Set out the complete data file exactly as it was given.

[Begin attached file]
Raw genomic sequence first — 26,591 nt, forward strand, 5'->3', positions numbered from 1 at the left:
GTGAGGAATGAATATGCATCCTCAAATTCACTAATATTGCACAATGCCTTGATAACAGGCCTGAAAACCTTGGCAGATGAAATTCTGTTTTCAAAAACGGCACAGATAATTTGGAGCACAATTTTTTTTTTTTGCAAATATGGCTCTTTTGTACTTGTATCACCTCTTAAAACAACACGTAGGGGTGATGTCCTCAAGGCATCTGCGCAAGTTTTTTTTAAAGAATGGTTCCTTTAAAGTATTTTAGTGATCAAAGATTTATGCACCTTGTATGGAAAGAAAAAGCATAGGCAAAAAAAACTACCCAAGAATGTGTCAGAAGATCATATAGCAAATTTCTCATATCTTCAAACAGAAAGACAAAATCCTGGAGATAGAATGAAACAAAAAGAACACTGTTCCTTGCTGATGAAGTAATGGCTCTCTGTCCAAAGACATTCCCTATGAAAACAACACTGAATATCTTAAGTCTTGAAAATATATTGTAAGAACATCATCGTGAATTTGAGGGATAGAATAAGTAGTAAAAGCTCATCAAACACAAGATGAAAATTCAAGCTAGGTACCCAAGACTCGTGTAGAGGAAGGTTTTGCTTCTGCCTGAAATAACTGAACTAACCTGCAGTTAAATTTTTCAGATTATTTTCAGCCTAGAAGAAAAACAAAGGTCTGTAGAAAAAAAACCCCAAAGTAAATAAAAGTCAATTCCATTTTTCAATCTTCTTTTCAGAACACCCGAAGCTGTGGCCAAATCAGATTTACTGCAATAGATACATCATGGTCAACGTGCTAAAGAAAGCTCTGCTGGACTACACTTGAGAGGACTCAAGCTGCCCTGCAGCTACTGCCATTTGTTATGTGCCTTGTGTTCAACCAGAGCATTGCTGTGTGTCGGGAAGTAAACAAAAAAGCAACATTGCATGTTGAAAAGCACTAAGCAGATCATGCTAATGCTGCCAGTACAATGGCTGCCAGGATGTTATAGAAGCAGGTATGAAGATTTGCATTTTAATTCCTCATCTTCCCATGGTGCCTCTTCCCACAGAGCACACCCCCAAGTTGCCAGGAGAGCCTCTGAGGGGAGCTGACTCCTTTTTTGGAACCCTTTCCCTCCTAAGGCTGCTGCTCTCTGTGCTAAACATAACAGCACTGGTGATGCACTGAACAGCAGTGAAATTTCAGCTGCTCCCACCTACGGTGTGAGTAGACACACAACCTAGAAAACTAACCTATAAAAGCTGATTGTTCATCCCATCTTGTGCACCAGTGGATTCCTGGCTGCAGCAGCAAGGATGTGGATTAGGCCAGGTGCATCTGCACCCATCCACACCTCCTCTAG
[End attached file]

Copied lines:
Raw genomic sequence first — 26,591 nt, forward strand, 5'->3', positions numbered from 1 at the left:
GTGAGGAATGAATATGCATCCTCAAATTCACTAATATTGCACAATGCCTTGATAACAGGCCTGAAAACCTTGGCAGATGAAATTCTGTTTTCAAAAACGGCACAGATAATTTGGAGCACAATTTTTTTTTTTTGCAAATATGGCTCTTTTGTACTTGTATCACCTCTTAAAACAACACGTAGGGGTGATGTCCTCAAGGCATCTGCGCAAGTTTTTTTTAAAGAATGGTTCCTTTAAAGTATTTTAGTGATCAAAGATTTATGCACCTTGTATGGAAAGAAAAAGCATAGGCAAAAAAAACTACCCAAGAATGTGTCAGAAGATCATATAGCAAATTTCTCATATCTTCAAACAGAAAGACAAAATCCTGGAGATAGAATGAAACAAAAAGAACACTGTTCCTTGCTGATGAAGTAATGGCTCTCTGTCCAAAGACATTCCCTATGAAAACAACACTGAATATCTTAAGTCTTGAAAATATATTGTAAGAACATCATCGTGAATTTGAGGGATAGAATAAGTAGTAAAAGCTCATCAAACACAAGATGAAAATTCAAGCTAGGTACCCAAGACTCGTGTAGAGGAAGGTTTTGCTTCTGCCTGAAATAACTGAACTAACCTGCAGTTAAATTTTTCAGATTATTTTCAGCCTAGAAGAAAAACAAAGGTCTGTAGAAAAAAAACCCCAAAGTAAATAAAAGTCAATTCCATTTTTCAATCTTCTTTTCAGAACACCCGAAGCTGTGGCCAAATCAGATTTACTGCAATAGATACATCATGGTCAACGTGCTAAAGAAAGCTCTGCTGGACTACACTTGAGAGGACTCAAGCTGCCCTGCAGCTACTGCCATTTGTTATGTGCCTTGTGTTCAACCAGAGCATTGCTGTGTGTCGGGAAGTAAACAAAAAAGCAACATTGCATGTTGAAAAGCACTAAGCAGATCATGCTAATGCTGCCAGTACAATGGCTGCCAGGATGTTATAGAAGCAGGTATGAAGATTTGCATTTTAATTCCTCATCTTCCCATGGTGCCTCTTCCCACAGAGCACACCCCCAAGTTGCCAGGAGAGCCTCTGAGGGGAGCTGACTCCTTTTTTGGAACCCTTTCCCTCCTAAGGCTGCTGCTCTCTGTGCTAAACATAACAGCACTGGTGATGCACTGAACAGCAGTGAAATTTCAGCTGCTCCCACCTACGGTGTGAGTAGACACACAACCTAGAAAACTAACCTATAAAAGCTGATTGTTCATCCCATCTTGTGCACCAGTGGATTCCTGGCTGCAGCAGCAAGGATGTGGATTAGGCCAGGTGCATCTGCACCCATCCACACCTCCTCTAG